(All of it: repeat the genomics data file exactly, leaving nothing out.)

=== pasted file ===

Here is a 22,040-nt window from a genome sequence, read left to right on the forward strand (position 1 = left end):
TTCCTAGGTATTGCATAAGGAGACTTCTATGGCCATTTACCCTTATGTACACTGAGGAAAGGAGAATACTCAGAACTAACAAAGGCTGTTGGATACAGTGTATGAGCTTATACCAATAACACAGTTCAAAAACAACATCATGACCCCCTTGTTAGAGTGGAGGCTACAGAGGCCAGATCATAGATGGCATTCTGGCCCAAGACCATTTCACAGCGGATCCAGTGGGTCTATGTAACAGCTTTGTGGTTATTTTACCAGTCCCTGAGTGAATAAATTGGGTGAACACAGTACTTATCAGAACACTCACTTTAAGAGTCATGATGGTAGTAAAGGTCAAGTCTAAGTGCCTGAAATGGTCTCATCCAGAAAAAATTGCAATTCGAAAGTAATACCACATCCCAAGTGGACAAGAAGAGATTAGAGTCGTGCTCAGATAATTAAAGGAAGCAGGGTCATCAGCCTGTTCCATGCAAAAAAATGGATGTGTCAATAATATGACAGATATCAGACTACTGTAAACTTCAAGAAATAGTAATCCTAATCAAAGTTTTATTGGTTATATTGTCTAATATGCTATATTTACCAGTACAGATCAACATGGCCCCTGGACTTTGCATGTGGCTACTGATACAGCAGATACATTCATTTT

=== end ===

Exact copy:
Here is a 22,040-nt window from a genome sequence, read left to right on the forward strand (position 1 = left end):
TTCCTAGGTATTGCATAAGGAGACTTCTATGGCCATTTACCCTTATGTACACTGAGGAAAGGAGAATACTCAGAACTAACAAAGGCTGTTGGATACAGTGTATGAGCTTATACCAATAACACAGTTCAAAAACAACATCATGACCCCCTTGTTAGAGTGGAGGCTACAGAGGCCAGATCATAGATGGCATTCTGGCCCAAGACCATTTCACAGCGGATCCAGTGGGTCTATGTAACAGCTTTGTGGTTATTTTACCAGTCCCTGAGTGAATAAATTGGGTGAACACAGTACTTATCAGAACACTCACTTTAAGAGTCATGATGGTAGTAAAGGTCAAGTCTAAGTGCCTGAAATGGTCTCATCCAGAAAAAATTGCAATTCGAAAGTAATACCACATCCCAAGTGGACAAGAAGAGATTAGAGTCGTGCTCAGATAATTAAAGGAAGCAGGGTCATCAGCCTGTTCCATGCAAAAAAATGGATGTGTCAATAATATGACAGATATCAGACTACTGTAAACTTCAAGAAATAGTAATCCTAATCAAAGTTTTATTGGTTATATTGTCTAATATGCTATATTTACCAGTACAGATCAACATGGCCCCTGGACTTTGCATGTGGCTACTGATACAGCAGATACATTCATTTT